In an emergency, every second matters
“9-1-1. What’s your emergency?”
Jennifer Siracusa spent 14 years answering 9-1-1 calls. She spoke to thousands of citizens, paramedics, and firefighters, providing life-saving instructions over the phone and radio. “People are living today,” she said, “and have fulfilled lives and families because of operators” like herself. In each call, she had just seconds to make quick decisions that would ultimately affect lives. An estimated 240 million 9-1-1 calls are placed in the US annually. Answering them is a considerable responsibility with significant consequences. It’s also a highly complex process.
“What people think is a simple medical call in the civilian world touches multiple people in the 9-1-1 telecommunicators’ world,” said Jay English. An engineer and former 9-1-1 Director who also served in the US Air Force, English is the Chief Technology Officer of the Association of Public-Safety Communications Officials (APCO) International. APCO International is the largest association of public safety communications professionals providing more than 30,000 members with expertise, professional development, technical assistance, advocacy, and outreach.
“Every incident is complex in a different way,” English said. Both he and Siracusa, APCO’S software sales coordinator, have deep experience working in emergency communications centers (ECCs)—centers that handle inbound 9-1-1 calls and dispatch first responders. A motor vehicle crash with minor injuries, for example, requires police, fire, and EMS response: three disciplines, all requiring different sets of information. Police need to know where the vehicle is, whether it’s stopping traffic, and if there’s a criminal infraction. Firefighters need to know whether they’ll be cutting anyone out of the car. And EMS need to know the patient(s)’ condition.
One telecommunicator is responsible for fielding those three sets of questions and dealing with a multifaceted response tree. All in an extremely time sensitive situation. “Every second we save in assessing the situation, and every second we save processing the call efficiently and getting accurate information out to the responders equates to how quickly the response occurs,” English said. And that’s where IBM comes in, partnering to provide the APCO IntelliComm™ solution supported by Watson Analytics. IntelliComm works to ensure telecommunicators receive the most appropriate information in order to give rapid, consistent, and customized instructions.
Designed to be used by public safety telecommunicators nationwide, IntelliComm includes electronic guide cards that can be adjusted by agencies to meet their specific needs. Additionally, IntelliComm gives telecommunicators the ability to handle multiple aspects of an incident (law enforcement, fire, and EMS) within a single application that is easy to navigate and manage.
IntelliComm’s potential is multifold, according to Siracusa and English.When Siracusa first began working as a telecommunicator, she used paper flip cards with printed instructions. That’s still the case in some ECCs. But even centers that have gone digital still work on a card-based desktop system that’s not integrated with other systems. There’s often no ability to toggle back and forth between emergency responders’ disciplines. One button can send a telecommunicator to the wrong form or question. With IntelliComm, “the tools are right there,” Siracusa said. IntelliComm automates various processes that were previously manual—many of which impact the quality assurance (QA) process.Quality assurance has always been an imperative for ECCs. “We learn from our mistakes,” English said, “and from what we do right.”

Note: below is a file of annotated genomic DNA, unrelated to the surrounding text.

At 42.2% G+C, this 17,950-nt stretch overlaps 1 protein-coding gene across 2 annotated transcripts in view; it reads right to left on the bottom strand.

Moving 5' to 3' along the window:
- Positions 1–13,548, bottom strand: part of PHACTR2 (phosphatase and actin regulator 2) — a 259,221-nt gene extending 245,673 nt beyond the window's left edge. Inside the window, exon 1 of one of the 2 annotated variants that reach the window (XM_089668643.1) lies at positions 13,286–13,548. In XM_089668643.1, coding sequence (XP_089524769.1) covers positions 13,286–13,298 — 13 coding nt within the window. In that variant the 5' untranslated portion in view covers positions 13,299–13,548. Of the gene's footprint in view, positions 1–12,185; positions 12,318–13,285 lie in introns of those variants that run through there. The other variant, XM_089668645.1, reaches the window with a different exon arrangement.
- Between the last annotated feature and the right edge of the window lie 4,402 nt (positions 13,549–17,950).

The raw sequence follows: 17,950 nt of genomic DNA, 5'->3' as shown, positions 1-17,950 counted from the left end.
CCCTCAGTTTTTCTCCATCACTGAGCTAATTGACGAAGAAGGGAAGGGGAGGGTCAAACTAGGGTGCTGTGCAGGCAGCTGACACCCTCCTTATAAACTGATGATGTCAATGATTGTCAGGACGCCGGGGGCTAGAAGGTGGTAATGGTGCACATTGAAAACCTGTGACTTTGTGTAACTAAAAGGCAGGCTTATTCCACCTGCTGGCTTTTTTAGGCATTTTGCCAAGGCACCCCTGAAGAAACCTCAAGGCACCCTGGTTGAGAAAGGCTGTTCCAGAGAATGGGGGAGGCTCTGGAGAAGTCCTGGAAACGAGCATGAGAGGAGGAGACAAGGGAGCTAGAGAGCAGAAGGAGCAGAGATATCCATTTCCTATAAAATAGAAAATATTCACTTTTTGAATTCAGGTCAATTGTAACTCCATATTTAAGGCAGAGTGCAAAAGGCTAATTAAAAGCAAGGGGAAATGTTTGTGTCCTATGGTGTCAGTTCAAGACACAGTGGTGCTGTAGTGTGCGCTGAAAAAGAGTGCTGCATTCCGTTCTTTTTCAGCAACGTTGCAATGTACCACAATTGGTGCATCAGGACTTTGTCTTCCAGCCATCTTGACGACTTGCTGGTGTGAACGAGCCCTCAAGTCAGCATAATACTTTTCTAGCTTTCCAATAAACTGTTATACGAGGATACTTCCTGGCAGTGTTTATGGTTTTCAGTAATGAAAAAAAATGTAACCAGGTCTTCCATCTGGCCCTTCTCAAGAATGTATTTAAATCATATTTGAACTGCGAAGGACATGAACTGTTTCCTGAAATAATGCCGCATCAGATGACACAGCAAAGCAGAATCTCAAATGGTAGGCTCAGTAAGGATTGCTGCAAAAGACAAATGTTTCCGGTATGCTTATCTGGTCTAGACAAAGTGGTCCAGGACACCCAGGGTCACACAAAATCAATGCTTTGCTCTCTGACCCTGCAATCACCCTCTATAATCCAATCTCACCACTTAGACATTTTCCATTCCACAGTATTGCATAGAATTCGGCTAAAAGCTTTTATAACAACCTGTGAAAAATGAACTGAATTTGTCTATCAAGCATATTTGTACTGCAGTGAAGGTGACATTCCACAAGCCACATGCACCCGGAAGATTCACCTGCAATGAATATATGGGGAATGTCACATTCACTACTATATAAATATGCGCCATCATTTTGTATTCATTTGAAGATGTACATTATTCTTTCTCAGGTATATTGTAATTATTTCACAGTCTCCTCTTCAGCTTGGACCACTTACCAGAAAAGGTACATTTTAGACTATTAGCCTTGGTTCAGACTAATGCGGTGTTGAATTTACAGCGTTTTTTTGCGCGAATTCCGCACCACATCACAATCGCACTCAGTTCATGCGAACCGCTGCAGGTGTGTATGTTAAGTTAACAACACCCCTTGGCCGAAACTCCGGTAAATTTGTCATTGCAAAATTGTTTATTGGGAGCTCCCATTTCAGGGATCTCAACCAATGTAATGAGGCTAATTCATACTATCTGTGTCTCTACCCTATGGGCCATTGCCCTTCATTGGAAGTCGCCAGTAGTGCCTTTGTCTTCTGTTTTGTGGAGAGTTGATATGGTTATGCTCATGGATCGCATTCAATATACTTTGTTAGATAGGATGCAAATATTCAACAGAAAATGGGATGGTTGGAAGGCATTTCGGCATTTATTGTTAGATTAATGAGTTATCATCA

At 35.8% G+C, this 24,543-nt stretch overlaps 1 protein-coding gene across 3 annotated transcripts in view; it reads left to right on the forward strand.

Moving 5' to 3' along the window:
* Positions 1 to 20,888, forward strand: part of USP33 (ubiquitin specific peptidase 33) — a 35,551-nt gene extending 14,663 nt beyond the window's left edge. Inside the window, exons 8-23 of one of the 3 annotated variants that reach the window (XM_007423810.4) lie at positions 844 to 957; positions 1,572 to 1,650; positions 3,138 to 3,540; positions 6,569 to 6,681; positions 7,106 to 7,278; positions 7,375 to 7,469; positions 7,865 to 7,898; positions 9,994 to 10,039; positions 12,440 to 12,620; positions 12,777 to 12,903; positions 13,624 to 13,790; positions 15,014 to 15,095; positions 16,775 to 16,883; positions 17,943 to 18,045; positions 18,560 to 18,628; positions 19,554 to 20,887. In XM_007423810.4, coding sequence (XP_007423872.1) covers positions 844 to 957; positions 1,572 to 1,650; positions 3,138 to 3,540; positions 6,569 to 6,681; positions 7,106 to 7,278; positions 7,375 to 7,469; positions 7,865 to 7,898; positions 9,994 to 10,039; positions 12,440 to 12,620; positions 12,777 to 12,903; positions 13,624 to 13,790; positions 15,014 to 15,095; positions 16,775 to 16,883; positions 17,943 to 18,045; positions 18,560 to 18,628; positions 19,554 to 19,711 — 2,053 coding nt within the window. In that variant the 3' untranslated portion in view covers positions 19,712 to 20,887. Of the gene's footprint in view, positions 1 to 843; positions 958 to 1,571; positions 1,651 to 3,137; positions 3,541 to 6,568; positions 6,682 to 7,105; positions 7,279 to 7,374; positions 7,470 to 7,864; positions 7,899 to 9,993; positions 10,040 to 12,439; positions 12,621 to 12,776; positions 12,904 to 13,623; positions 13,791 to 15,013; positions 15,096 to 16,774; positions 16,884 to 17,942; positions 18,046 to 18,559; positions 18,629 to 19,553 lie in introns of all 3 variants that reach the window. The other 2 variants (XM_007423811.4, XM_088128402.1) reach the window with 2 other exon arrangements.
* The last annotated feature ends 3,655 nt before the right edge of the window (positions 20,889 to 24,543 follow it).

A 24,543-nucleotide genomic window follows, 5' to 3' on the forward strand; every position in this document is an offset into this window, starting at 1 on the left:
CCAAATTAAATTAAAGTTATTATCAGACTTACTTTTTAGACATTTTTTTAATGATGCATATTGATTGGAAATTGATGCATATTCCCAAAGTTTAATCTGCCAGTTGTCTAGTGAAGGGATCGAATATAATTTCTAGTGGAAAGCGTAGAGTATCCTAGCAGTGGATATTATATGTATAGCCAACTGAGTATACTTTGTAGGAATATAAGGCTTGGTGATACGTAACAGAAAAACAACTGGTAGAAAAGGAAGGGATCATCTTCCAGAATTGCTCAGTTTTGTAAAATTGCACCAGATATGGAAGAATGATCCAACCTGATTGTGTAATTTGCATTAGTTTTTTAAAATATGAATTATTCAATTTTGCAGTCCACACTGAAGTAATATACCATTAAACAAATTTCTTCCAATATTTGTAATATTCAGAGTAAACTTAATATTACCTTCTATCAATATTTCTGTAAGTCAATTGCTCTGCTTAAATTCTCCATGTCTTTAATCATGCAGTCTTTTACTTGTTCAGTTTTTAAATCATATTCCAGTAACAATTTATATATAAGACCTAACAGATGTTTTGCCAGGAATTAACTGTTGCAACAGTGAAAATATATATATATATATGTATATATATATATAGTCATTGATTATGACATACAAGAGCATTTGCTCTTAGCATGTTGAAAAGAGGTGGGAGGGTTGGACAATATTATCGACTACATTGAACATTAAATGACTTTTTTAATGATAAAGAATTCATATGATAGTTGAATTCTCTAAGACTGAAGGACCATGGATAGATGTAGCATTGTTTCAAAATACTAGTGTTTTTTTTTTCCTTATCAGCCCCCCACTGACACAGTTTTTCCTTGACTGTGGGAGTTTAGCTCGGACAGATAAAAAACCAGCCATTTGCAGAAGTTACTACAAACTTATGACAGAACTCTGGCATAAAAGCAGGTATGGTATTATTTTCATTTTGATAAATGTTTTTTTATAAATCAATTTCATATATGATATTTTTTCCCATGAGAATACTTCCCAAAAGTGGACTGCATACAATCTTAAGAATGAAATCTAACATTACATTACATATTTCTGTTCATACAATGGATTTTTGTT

Legacy systems have typically been able to QA just 10-20 percent of calls received due to bandwidth and time constraints. Focusing only on certain call types or criteria can cause ECCs to lose sight of the big picture.“One of the things IntelliComm automates is a large part of the QA process,” English said. “It takes the call information as detailed in the IntelliComm application and passes it into the QA process automatically.” That gives ECCs the potential to verify every single call, and the ability to verify a much larger variety of calls.
In Siracusa’s time as a supervisor, she noticed that the calls that were QA’d were of a similar nature—cardiac calls, for example—leaving the center and staff without insights into how they were handling other types of calls. “Given the opportunity to QA up to 100 percent, we will be able to point out not just where we are lacking, but where we’re doing well,” Siracusa said. That’s critical: “In this world, we tend to notice what we do wrong.”
The opportunity to catch it all—failures and successes—will also help with job retention. “From a management perspective, you always hear about the negative,” English said. Sharing what an employee did well will motivate and retain employees. There’s value in showing how changing the tone of voice, for example, made a positive difference in a given situation.
For APCO, IntelliComm is just the beginning. As Watson helps telecommunicators assess calls and provide accurate information in real time, data will be aggregated and analyzed with Watson Analytics—Watson will learn based on successful and unsuccessful outcomes. In the future, those analytics will provide ECC directors critical feedback in near real time.
Additional future capabilities can also include real-time tone and sentiment analysis of callers and telecommunicators. If a call escalates or deteriorates, the system will automatically notify a supervisor (currently a manual process).
“Telecommunicators are the professionals who are saving lives. APCO’s passion for these people is so strong,” Siracusa said. “Everything we have, everything we do, is for them.”